As if visiting an extraordinary city like Hong Kong for the first time were not pleasure enough, it was a treat to have an unusually gratifying excuse to do so in the form of participating in this timely, unusual and in many ways visionary conference: the title ‘Music and the body’ promised an intriguing event and so it proved. Benefiting from excellent organisation by accomplished and delightful academic staff and postgraduates (primarily from the Hong Kong University’s Dept of Music, with the arrangements being most closely guided by Assistant Prof Yuon Kim), and with an intriguingly eclectic programme assembled by a panel that included recent Durham IAS Fellow Prof Sander Gilman (who is a Visiting Professor currently in Hong Kong), the conference was perceptively compered by Prof Daniel Chua, a composer and eminent Beethoven Scholar (and now also Head of the School of Humanities for his pains). Daniel somehow manages to combine these roles with strategic involvement in Hong Kong University’s recently-established Centre for the Humanities and Medicine, a landmark development in the growth and consolidation of medical humanities as a field of enquiry with increasingly global reach.
Held in the rather prosaically-titled Main Building of the University, a truly beautiful colonial courtyard-villa-cloister of a building dating from the inter-war period, the ‘Music and the Body’ conference brought together scholars from Hong Kong and predominantly Anglophone countries including the United States, Canada and the UK; these folk flourish mainly in music departments but included a few disciplinary waifs and strays such as myself. The programme was deliberately un-themed in a frank and sensible response to the cornucopia of abstracts the convening panel had received, reflecting the path-finding nature of this conference. More than one speaker reminded us that as recently as thirty, perhaps event twenty, years ago a conference on this subject would have been ignored as pointless or incomprehensible; only since then has music’s obvious embodied fundament been recognised, taken seriously and – now – studied in anything like a systematic fashion.
Session topics ranged widely across the military origins of musical rhythm and functional posture, the history of operatic voice production, the use of ‘screaming’ saxophones in the free jazz of such as Coltrane, the puzzle of whatever happened to castrati (and why), pantomimes and liberty, masochism and transcendence (yes, really!), the body’s postures in varieties of Indian classical dance, how electric guitar playing gave identity to black women exponents of the blues, searching for the transcendental in the opening of Beethoven’s penultimate sonata, how sound constitutes skin (yes, again, really!), music as a threat to health, and why music might have a therapeutic role through helping ill bodies to ‘remember’ what it was like to be well. A number of these sessions involved tantalising sound/video clips (of which a number left the audience wanting more!) but sadly there was no live music during the programme; this, together with the obvious drawbacks of sequencing some twenty-seven consecutive papers in three days with relatively little discussion time, produces the only criticism I could level at an otherwise outstanding occasion.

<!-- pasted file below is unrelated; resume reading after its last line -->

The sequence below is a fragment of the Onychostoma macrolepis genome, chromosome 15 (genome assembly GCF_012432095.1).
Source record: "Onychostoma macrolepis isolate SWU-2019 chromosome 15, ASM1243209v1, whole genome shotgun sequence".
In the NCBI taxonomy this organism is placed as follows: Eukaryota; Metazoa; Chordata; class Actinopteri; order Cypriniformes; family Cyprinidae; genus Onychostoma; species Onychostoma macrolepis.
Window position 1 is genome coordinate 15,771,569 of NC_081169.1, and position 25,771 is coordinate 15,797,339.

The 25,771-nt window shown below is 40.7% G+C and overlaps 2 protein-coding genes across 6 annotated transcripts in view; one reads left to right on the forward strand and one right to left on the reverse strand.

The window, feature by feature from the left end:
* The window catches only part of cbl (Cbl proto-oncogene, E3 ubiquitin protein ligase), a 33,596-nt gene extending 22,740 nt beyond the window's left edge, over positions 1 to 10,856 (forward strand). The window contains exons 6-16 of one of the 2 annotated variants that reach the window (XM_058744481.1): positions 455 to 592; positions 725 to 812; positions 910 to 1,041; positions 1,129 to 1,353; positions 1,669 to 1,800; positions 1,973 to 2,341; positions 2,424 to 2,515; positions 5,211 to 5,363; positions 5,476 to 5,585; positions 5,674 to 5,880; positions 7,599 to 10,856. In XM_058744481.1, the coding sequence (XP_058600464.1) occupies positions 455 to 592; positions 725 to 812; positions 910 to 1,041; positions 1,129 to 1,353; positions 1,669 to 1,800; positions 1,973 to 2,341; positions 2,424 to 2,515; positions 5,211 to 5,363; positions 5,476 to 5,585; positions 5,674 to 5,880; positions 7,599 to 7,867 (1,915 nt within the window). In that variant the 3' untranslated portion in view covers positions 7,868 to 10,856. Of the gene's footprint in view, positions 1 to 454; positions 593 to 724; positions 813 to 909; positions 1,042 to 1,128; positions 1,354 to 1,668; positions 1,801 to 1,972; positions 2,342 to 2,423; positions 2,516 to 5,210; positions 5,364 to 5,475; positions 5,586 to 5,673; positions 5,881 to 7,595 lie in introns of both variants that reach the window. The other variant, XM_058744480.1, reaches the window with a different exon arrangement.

Somehow the eclectic has to be drawn together to make sense, a daunting but vital task. It was elegantly (indeed, suavely) done via Daniel Chua’s thoughtful posing of three core enquiries to be articulated and considered by the panel in the closing round-table plenary, these being in his (compelling) view the key issues to emerge overall – recognisable, persistent but not settled – from the three days’ deliberations. First, have we a clear delimitation of the meanings of ‘music’ and ‘the body,’ and in general how should we think of their relation? Second, is there (as most of us tacitly supposed but few had the nerve to propose) really anything special about music’s relation to the body as distinct from relations coupling the body with any of the other arts? And, third, in what sense might music be thought of as an extension of the body? (Looking ahead, for me this was the most suggestive of the three questions, given my inclination to think of the human body as in itself one of music’s possible expressive forms – the body as music. Of which perplexing-sounding thought, more from me anon, perhaps – one day…). For the present, given the normal pitfalls of round-table discussions, I found this a really thoughtful and progressive synoptic discussion which encapsulated just how fruitful an agenda beckons for a study of the relations between music and the body – a medical humanities enquiry if ever there were one!
As well as the direct content of the programme, other pleasures for me included seeing old friends again (among them Prof LC Chan, first met in 2006 in Byron Bay, Australia at the inaugural conference of the Australia-New Zealand Association for Medical Humanities, LC’s colleague Dr Robert Peckham, from a memorable Beijing meeting on east-west dialogue in medical humanities in 2009, Prof Sander Gilman, most recently in Durham in November), and meeting new friends – though perhaps it would be incautious of me to name them here just in case I’ve misread the signs! And, of course, there was the extraordinary delight in encountering the city of Hong Kong for the first time – something that I will perhaps describe in instalment two of this Hong Kong travel-blog…